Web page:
]. Together, these studies suggest that families of adolescent girls who have more resources/support and are physically “healthier” at intervention onset may be more likely to have sustained attendance.
1.2.2. Family-Level Predictors of Attendance
Other key factors potentially influencing attendance in family-based pediatric obesity interventions may be related to the functioning of the family unit. For example, Williams and colleagues [18
] found that those classified as program non-completers and partial completers had higher levels of family dysfunction (e.g., family members avoiding each other when at home) than did those classified as program completers. Due to the limited number of studies examining the influence of family variables on attendance in obesity-related studies, we drew from the broader family-based prevention science literature. Family-level variables, including poorer family communication, lower family organization (i.e., the degree of order in the home), and higher levels of conflict, have been previously associated with an increased likelihood of intervention dropout [29
], poorer initial engagement (defined as attending one of the first three sessions) [38
], and lower program participation and retention [31
]. These or similar family variables, including low use of effective parenting skills, however, have also been found to positively predict attendance in family-based substance use and problem behavior preventive interventions due to potentially being associated with a greater intervention need [30
]. Overall, more research that examines the effects of family-level variables on attendance in obesity prevention interventions is needed.
1.2.3. Cultural Level Predictors of Attendance
The family-based prevention literature additionally points to acculturation as an important cultural factor to consider in interventions targeting Hispanic immigrant families. Acculturation, or the processes of immigrants adapting to their host country’s culture, may influence a family’s willingness to participate in an intervention program [44
]. Less acculturated individuals, or those who identify more strongly with their culture of origin and less strongly with their host culture, tend to participate in culturally syntonic family-based interventions at higher rates [26
]. In a recent study of attendance patterns among Mexican-Americans participating in a mental health and substance use prevention program, for example, those with lower versus higher levels of acculturation were more likely to belong to the sustained attendance group [28
]. Although studies with more diverse Hispanic samples have found similar associations [30
], these studies are not as well-represented in the literature as are those with exclusively Mexican-American samples.
1.3. Current Study and Hypotheses
In the context of a culturally relevant family-based obesity prevention intervention for Hispanic adolescents known as Familias Unidas for Health and Wellness [45
], the aims of the current study were to: (1) identify subgroups of participant attendance patterns, and (2) examine the role of individual (i.e., adolescent gender, parent education, annual household income, adolescent and parent weight status and healthy lifestyle behaviors), family dynamics (i.e., positive parenting, parent-adolescent communication), and cultural variables (i.e., acculturation, Hispanicism, Americanism) in distinguishing attendance patterns. We hypothesized that multiple attendance patterns would emerge from our data and that families with the following characteristics at baseline would be most likely to consistently attend intervention sessions: female adolescent gender, higher parent education, higher annual household income, lower parent and adolescent weight status, healthier adolescent and parent lifestyle behaviors, more positive parenting, better parent-adolescent communication, and less acculturation.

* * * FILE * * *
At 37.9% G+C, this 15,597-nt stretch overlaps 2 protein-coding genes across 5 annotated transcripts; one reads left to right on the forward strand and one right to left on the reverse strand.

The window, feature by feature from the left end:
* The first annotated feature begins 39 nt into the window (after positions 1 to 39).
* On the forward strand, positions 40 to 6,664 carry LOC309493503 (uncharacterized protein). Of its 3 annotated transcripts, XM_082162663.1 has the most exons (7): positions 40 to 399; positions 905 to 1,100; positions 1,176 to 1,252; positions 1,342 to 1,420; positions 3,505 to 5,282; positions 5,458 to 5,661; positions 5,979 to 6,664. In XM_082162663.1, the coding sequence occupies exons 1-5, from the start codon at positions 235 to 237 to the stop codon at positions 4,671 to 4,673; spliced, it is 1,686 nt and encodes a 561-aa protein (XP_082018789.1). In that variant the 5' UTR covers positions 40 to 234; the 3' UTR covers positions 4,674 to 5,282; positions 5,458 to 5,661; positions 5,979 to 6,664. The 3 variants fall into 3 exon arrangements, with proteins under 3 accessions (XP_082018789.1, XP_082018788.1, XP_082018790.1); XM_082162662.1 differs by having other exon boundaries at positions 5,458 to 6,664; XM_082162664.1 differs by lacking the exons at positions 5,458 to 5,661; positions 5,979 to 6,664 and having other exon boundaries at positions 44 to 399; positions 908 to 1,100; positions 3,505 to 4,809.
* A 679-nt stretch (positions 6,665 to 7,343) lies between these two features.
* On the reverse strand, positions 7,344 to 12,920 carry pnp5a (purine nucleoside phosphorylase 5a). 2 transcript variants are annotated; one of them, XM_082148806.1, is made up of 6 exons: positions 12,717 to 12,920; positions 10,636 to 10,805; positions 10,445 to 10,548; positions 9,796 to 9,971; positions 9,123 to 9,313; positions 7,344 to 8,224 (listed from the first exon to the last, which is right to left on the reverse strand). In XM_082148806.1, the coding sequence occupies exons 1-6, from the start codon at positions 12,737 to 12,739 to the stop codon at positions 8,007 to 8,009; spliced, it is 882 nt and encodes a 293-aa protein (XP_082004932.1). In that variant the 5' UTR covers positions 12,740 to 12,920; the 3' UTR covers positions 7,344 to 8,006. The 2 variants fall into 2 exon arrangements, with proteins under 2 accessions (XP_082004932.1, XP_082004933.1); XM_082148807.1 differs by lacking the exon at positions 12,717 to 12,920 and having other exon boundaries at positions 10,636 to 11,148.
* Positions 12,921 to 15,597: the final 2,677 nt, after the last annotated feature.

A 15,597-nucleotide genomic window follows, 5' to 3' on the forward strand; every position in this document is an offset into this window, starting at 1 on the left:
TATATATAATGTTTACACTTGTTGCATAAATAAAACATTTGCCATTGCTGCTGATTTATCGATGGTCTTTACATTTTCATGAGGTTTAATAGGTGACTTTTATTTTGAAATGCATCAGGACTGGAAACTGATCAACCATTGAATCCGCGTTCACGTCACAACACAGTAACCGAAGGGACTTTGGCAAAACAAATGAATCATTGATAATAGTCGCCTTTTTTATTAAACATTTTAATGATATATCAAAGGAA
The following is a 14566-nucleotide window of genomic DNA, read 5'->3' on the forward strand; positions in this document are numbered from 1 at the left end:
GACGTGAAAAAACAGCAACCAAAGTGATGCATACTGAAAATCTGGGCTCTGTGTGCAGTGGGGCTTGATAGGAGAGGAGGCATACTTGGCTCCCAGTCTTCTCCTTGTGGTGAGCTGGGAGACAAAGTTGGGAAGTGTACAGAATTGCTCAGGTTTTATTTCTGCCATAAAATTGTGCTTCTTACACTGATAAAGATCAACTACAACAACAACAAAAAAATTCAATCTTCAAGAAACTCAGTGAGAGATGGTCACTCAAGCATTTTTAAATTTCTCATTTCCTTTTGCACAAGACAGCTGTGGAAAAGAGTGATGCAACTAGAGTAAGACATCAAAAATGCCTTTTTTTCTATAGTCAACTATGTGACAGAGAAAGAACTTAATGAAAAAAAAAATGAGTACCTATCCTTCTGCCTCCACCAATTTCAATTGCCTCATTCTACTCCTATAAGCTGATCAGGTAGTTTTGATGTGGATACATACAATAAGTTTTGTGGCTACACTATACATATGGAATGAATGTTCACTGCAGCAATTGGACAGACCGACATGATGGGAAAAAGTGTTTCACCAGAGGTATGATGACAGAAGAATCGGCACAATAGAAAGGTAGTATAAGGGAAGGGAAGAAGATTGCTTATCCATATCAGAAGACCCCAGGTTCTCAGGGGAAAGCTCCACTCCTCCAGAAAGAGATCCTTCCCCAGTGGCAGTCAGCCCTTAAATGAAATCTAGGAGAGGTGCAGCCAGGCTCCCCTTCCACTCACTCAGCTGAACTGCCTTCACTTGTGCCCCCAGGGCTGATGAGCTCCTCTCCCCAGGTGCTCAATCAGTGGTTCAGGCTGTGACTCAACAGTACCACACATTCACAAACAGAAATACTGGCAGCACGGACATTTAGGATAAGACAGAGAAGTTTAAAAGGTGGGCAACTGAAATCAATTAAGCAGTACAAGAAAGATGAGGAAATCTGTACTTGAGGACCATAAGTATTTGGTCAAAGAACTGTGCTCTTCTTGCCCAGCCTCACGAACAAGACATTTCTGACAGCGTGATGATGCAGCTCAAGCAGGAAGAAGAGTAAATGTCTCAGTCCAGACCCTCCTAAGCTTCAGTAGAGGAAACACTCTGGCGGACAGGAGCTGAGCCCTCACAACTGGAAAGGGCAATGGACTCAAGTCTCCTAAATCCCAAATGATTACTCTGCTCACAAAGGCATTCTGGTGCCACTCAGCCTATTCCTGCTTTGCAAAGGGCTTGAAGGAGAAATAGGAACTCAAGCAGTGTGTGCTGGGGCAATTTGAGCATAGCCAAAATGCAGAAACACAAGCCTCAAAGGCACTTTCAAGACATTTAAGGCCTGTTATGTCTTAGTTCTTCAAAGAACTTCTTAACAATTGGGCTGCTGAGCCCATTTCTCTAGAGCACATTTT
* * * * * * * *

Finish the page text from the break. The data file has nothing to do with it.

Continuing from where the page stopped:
This study examined participant attendance patterns as well as individual, family dynamics, and cultural predictors of these patterns among 140 Hispanic families enrolled in a 12-session family-based obesity prevention intervention. Results indicated the presence of three distinct attendance patterns: consistently low (average of <1 session attended), moderate and decreasing (average of 4.5 of 12 sessions attended), and consistently high (average of 11 of 12 sessions attended), with the overwhelming majority of participants in the consistently high attendance group. Parents in the consistently high attendance group reported lower Americanism than parents in either the moderate and decreasing or consistently low attendance groups. For adolescents, those in the consistently high attendance group reported lower Hispanicism than those in either the moderate and decreasing or consistently low attendance groups. No other baseline variables, including adolescent gender, parent education, annual household income, adolescent and parent weight status, adolescent and parent healthy lifestyle behaviors (i.e., physical activity, fruit and vegetable intake, added sugar intake), positive parenting, and parent-adolescent communication, significantly discriminated between attendance groups. Results suggested that sustained attendance in the Familias Unidas for Health and Wellness intervention may be driven by Hispanic parents’ desire to better understand their host culture, connect with other culturally similar parents, and reconnect their adolescents with their heritage culture.
To our knowledge, this is the first study in the field of obesity prevention to examine attendance as a pattern, rather than as a sum or a rate, e.g., References [23
]. Visually examining the attendance patterns presented in Figure 1
reinforced the importance of attendance at the first few sessions, particularly among those in the moderate and decreasing attendance group, whose attendance to group sessions was modest from the outset but then steeply declined following the second group session. This type of information is inherently missing from studies that present attendance as a sum or a rate and may be used to determine optimal times for encouraging or incentivizing participants to continue attending sessions.
Notably, the majority of participants randomized to the intervention condition (72%) belonged to the consistently high attendance group, suggesting that once most families began the intervention, they continued returning to sessions. A recent review of barriers and facilitators to initial and continued attendance in community-based lifestyle programs for overweight and obese youth concluded that a family-centered approach (where both parents and youth attend sessions), practical sessions (e.g., hands on cooking activities and physical activity), and social interaction and support were important factors influencing continued attendance [67